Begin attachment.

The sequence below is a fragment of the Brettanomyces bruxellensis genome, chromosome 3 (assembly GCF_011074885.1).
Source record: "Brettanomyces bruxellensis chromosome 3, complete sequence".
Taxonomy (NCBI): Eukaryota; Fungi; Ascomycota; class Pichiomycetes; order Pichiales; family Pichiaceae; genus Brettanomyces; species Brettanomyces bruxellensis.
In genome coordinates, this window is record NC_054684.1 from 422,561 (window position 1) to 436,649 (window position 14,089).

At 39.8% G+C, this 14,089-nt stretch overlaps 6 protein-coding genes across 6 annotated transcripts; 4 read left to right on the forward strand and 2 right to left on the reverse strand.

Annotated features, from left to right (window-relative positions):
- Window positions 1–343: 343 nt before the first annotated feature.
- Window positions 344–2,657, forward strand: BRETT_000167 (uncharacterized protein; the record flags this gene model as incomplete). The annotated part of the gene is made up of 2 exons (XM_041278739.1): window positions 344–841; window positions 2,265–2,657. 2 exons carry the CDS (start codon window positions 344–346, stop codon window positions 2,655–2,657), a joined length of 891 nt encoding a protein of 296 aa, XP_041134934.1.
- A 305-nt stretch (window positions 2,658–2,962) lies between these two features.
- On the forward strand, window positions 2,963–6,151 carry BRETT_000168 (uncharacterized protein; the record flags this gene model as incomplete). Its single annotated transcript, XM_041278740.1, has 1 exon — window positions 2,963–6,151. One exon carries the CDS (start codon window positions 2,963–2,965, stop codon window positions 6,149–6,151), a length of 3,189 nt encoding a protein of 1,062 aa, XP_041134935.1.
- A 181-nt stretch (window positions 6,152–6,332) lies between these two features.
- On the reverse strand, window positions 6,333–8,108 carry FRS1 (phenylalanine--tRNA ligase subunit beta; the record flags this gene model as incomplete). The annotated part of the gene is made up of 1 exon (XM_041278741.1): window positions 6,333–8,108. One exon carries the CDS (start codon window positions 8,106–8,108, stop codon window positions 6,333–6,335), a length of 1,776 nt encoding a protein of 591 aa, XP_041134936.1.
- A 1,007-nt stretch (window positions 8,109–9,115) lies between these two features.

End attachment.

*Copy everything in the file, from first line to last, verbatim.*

The sequence below is a fragment of the Brettanomyces bruxellensis genome, chromosome 3 (assembly GCF_011074885.1).
Source record: "Brettanomyces bruxellensis chromosome 3, complete sequence".
Taxonomy (NCBI): Eukaryota; Fungi; Ascomycota; class Pichiomycetes; order Pichiales; family Pichiaceae; genus Brettanomyces; species Brettanomyces bruxellensis.
In genome coordinates, this window is record NC_054684.1 from 422,561 (window position 1) to 436,649 (window position 14,089).

At 39.8% G+C, this 14,089-nt stretch overlaps 6 protein-coding genes across 6 annotated transcripts; 4 read left to right on the forward strand and 2 right to left on the reverse strand.

Annotated features, from left to right (window-relative positions):
- Window positions 1–343: 343 nt before the first annotated feature.
- Window positions 344–2,657, forward strand: BRETT_000167 (uncharacterized protein; the record flags this gene model as incomplete). The annotated part of the gene is made up of 2 exons (XM_041278739.1): window positions 344–841; window positions 2,265–2,657. 2 exons carry the CDS (start codon window positions 344–346, stop codon window positions 2,655–2,657), a joined length of 891 nt encoding a protein of 296 aa, XP_041134934.1.
- A 305-nt stretch (window positions 2,658–2,962) lies between these two features.
- On the forward strand, window positions 2,963–6,151 carry BRETT_000168 (uncharacterized protein; the record flags this gene model as incomplete). Its single annotated transcript, XM_041278740.1, has 1 exon — window positions 2,963–6,151. One exon carries the CDS (start codon window positions 2,963–2,965, stop codon window positions 6,149–6,151), a length of 3,189 nt encoding a protein of 1,062 aa, XP_041134935.1.
- A 181-nt stretch (window positions 6,152–6,332) lies between these two features.
- On the reverse strand, window positions 6,333–8,108 carry FRS1 (phenylalanine--tRNA ligase subunit beta; the record flags this gene model as incomplete). The annotated part of the gene is made up of 1 exon (XM_041278741.1): window positions 6,333–8,108. One exon carries the CDS (start codon window positions 8,106–8,108, stop codon window positions 6,333–6,335), a length of 1,776 nt encoding a protein of 591 aa, XP_041134936.1.
- A 1,007-nt stretch (window positions 8,109–9,115) lies between these two features.